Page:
My belly was finally starting to flatten a bit to where I at least didn't look pregnant enough for people to ignorantly ask when I was due. I had started training for a 5k and found an amazing yoga class and teacher. I had wheel and crow back in my practice and I wanted that headstand back. I'd love to say I embraced my post twin/baby body but I can't. I haven't recognized myself in years, I hate looking pregnant when I'm not (you can't hide it with fashionable distractions) and I have never been more consumed with the way I look. When you spend 29 years of your life one way and then dramatically change; well it's a difficult adjustment.  And just like that, here we go again, another two years before I am even close to where I was pre-pregnancy. That is a daunting number. I never planned on being pregnant and nursing for most of the last six years let alone another two. At times it feels like I'm stuck in the mud; everyone else moving forward. I watch as they get farther away. 

Telling my mom the news was wonderful. She lit up like I haven't seen in a long time. I catch her once in a while staring at my belly and I wonder what she's feeling. Is she happy, angry, sad? A conversation we will never get to have. Randomly, she will reach out and hold her hand on my belly and smile. I love that. I love that I can bring her any joy at this moment in her life on any level. The woman lives for her family and nothing makes her happier than her grandchildren. But the anger and sadness over what this disease has already stolen from her is overwhelming and the tears fall uncontrollably when I allow myself the thought; knowing that she most likely will never hold this one.

I worry that he/she will be ok because I'm not sure I can handle more loss right now. I worry this pregnancy won't go smoothly. So many depend on me right now and deserve me at my best, but I'm not my best when I'm pregnant. I struggle to move, my hips are in constant pain, and I fight through the fatigue. Is it really fair to those around me who need me too? If I fall what will happen to them? It torments me. Can we financially afford this? Then there's the fact that this little beautiful being growing inside me is dependent on me every second of every day no matter my stress level, sadness or anger, or anxiety from the overwhelming amount placed on my plate right now. He/she deserves my best too. More often than not I feel like I am failing everyone.

I wonder how far the stick will bend before it breaks. A friend, after having her first baby, once asked me how I did it with twins. My honest answer was 5 minutes at a time. And it was true, sometimes looking at the whole day was too much, so what needed to be done in the next five minutes was as far as I could look. It's how I survived the first nine months caring for newborn twins. I'm down to 30 seconds at a time at this point. The big picture is just too much to process.

Then I feel this little person flutter around and I can't help but be in love already. I imagine life with him in our family and all the reasons this is not the perfect timing melt away. But maybe the timing is perfect. Maybe I needed him to be strong in the face of loss; for myself, and for my kids who have become accustomed to having Mimi and Papa around all the time, for my husband who has gone so far out of his comfort zone in opening his home at the same time as jumping head first into his own business. I cannot fall apart now. This fourth miracle is here exactly when it was his time to be. It's time I say enough guilt for feeling anything but joy, enough of the guilt for adding to the world population crisis, enough guilt for not planning this. Why is this miracle something to shudder at when his life, regardless of his placement in the family lineage, is just as amazing as any other one is? My doctor first asked, unplanned? Uh, yea was my answer. But accepted? she added. Absolutely Doc, more than accepted -- embraced.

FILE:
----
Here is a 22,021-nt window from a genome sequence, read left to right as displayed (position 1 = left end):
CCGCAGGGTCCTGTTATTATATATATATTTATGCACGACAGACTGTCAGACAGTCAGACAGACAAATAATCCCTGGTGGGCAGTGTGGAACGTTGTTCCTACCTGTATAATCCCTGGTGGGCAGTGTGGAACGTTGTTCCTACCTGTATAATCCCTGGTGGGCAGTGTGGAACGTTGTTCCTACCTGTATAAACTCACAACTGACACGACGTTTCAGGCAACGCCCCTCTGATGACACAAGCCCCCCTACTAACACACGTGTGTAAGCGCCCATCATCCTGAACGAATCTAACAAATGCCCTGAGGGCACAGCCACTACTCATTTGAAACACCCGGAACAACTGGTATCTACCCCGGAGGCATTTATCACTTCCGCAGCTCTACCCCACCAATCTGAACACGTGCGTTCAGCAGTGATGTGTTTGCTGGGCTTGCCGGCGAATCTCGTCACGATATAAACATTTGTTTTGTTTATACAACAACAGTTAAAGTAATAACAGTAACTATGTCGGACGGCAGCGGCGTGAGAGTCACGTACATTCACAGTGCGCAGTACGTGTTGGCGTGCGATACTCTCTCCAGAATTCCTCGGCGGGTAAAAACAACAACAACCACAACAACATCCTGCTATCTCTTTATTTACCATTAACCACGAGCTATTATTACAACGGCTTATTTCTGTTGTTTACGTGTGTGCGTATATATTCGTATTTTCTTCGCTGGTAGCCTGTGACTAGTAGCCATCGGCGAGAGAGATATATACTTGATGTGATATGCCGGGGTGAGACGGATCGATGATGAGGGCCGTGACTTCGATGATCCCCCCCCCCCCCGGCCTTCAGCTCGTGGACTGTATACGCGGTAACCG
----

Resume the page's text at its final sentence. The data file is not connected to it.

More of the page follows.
All these reasons to judge and you see I've already done it to myself. Next time you hear news that doesn't align with your beliefs, or path in life, or desires; try to push it down, smile and say 'how wonderful.' Because your "honest" opinion, and inability to see a life worth celebrating in its own right; is not wanted, necessary, or healthy. And despite the many reasons to gasp in horror and say, "Four, You are so brave!” there are just as many reasons to rejoice. So choose joy.

Wednesday, February 12, 2014

Endometriosis

When I think about how long I have endured the pain, emotional struggle, fear, and mental fatigue of chronic pain I can hardly believe I am still encountering narrow minded physicians. After 20+ years living with endometriosis, I can safely say I am an expert on MY experience. I know what works and what doesn't, I know what it feels like because it's always the same. I find it so disheartening that I am still defending this disease and my journey to trained professionals, some of which "specialize" in Endometriosis.

I consider myself a success story. I am blessed with 3 children, the pain while chronic and severe at times does not land me in the hospital on a morphine drip every time I have a period. I have gone long stints without any pain. I can push through the pain and am highly functional. But please don't mistake my ability to keep moving with not being in extreme pain at times. I learned that life keeps moving regardless of the pain and if I wanted to be a part of it, push it down and keep moving. I had the support of my parents who fought for answers and found me amazing doctors that have listened to my story without comparison or judgement; but with empathy and compassion.